The Future of Senior Level Careers

In our work with senior executives, it is not uncommon to hear the following:

o I cannot afford to retire at age 65. My Business School roommate was able to retire at 45. I must be a failure.

o I can’t find a full-time job. I can only make money doing interim work or consulting work. I must be a failure.

Welcome to the world of short job tenure and long middle age.


These individual complaints are but symptoms of two larger social trends impacting all developed countries. The first trend is a shortening of traditional job tenure in line with the collapsing time frame for product life cycles, and corporate life cycles. Technology has been a driver behind the speeding up of our lives, including the speeding of what economists call creative destruction.

At the same time job tenure is getting shorter, life span is increasing. You can thank the same technological thinking that has also contributed to the lowering of your job tenure. The average life span within industrial societies has increase 12 years since social security was adopted. It is important, however, to remember that this additional 12 years is not an additional 12 years of old age. It is an elongation of middle age. Thriving in a world of short job tenure/long middle age requires career and strategic maneuverability. As an individual and as a business leader, the symbol for this maneuverability is Lou Gerstner:

Lew Gerstner was a partner at a leading LBO firm. He joined IBM as its CEO at a time when it had one hundred days of cash left and had just lost $8.1 Billion. People were writing-off IBM as a “has been” organization. In an engineering driven company, he admitted that he was technically incompetent. And yet, he moved IBM from a hardware-oriented company to a maneuverable global player focusing on IP and professional services.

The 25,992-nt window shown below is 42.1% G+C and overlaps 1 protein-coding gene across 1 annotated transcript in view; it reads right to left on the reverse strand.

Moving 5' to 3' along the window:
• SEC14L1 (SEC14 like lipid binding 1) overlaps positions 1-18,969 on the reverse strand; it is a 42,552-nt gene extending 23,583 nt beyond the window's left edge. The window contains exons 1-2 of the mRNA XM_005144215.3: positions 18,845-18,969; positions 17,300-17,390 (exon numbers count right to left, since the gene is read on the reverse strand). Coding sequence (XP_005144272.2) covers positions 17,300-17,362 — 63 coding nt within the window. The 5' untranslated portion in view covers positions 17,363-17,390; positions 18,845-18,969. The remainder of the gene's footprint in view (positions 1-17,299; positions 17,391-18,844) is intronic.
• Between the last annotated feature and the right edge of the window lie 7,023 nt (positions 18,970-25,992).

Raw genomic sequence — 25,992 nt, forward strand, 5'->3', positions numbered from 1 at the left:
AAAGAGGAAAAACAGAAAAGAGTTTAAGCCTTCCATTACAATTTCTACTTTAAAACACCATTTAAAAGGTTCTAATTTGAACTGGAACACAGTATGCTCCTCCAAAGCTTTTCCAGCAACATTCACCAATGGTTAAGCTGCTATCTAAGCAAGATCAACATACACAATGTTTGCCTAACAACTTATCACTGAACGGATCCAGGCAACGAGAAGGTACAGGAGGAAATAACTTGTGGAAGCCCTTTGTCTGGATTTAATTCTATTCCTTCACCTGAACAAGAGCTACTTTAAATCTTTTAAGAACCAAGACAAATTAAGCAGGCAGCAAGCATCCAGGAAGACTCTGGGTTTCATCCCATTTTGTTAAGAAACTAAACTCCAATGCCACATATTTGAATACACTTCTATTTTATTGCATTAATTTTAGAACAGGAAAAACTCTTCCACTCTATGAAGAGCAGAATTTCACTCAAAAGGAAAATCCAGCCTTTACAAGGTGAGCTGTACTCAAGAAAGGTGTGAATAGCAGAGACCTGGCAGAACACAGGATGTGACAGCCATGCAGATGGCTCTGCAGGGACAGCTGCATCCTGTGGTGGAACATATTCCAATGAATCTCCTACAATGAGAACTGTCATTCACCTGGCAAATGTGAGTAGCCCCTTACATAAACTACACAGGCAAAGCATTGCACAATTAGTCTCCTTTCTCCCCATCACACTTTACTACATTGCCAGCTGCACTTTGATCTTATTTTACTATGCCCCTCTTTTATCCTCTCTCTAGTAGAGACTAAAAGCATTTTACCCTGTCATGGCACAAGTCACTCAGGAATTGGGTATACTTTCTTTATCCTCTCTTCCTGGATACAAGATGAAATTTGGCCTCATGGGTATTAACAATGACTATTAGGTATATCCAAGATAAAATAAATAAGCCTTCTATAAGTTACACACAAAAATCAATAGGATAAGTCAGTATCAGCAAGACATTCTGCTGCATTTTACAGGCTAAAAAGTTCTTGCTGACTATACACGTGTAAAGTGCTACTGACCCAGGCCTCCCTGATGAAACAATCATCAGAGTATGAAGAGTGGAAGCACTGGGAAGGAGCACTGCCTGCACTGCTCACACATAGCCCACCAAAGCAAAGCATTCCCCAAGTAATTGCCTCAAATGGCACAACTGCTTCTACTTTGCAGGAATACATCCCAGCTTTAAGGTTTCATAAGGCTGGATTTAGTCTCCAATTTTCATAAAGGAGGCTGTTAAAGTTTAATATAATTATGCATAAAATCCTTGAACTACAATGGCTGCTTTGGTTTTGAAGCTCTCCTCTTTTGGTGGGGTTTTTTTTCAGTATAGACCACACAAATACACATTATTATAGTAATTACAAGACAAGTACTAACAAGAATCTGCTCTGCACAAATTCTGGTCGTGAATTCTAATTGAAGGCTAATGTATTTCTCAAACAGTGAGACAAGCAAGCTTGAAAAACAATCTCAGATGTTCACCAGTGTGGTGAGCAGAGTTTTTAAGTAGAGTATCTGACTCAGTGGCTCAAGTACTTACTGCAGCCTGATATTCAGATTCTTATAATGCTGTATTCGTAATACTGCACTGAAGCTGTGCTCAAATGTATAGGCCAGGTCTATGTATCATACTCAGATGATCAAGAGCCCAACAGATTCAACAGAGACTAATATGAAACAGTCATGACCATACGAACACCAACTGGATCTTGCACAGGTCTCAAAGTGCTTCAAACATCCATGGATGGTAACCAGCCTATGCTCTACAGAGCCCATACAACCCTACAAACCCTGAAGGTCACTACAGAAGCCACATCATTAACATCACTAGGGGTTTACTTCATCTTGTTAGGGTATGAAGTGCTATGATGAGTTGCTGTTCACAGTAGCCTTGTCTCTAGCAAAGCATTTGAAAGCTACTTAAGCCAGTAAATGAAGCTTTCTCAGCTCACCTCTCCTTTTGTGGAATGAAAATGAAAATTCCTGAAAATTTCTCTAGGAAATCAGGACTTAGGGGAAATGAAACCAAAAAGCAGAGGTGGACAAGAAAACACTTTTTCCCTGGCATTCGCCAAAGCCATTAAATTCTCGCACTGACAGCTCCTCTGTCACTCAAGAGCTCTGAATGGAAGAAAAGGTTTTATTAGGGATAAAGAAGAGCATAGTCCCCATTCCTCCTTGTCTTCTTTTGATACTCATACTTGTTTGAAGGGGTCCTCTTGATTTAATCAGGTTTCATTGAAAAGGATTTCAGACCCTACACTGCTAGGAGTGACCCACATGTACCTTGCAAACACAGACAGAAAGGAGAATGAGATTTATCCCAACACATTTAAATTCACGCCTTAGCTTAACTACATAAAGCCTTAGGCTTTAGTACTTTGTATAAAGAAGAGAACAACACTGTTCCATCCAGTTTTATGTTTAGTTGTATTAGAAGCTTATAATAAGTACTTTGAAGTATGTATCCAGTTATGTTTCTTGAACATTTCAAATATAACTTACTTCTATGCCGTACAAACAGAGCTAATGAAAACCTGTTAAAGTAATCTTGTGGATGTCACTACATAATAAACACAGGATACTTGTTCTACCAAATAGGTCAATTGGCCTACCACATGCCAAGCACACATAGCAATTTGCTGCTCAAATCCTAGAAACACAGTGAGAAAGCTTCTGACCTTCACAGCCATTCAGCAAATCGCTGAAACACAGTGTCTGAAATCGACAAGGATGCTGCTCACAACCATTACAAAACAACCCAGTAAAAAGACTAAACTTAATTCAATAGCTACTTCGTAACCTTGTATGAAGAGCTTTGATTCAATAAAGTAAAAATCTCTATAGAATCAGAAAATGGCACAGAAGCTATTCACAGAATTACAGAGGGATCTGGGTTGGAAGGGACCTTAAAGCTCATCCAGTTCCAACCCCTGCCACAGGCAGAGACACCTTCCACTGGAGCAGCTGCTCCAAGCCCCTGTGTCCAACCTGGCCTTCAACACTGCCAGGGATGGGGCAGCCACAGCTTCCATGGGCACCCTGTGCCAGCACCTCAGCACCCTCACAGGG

We interviewed 50 executives who have been successful in managing their careers in a world of short job tenure and long middle age. Most of them were CEOs or reported directly to CEOs. Success was defined as financial and emotional satisfaction with both consulting and employment phases of their professional lives. What have we learned?


In the last ten years of the 20th century, Economists like Robert Reich and popular business magazines like BUSINESS 2.0 began to write about Free Agent Nation: Under a free agent model, executives have careers that resemble professional sports stars. Free agents smoothly shifting from one major league team to another major league team through the work of third parties. In the sports and entertainment sectors, these third parties are called Agents. In the world of business, these people are called retained search executives.

Professional sports players represent an elite segment of the general population. And even within this elite group, only the top 10-15% of this elite can count on the Free Agent model to work in their favor.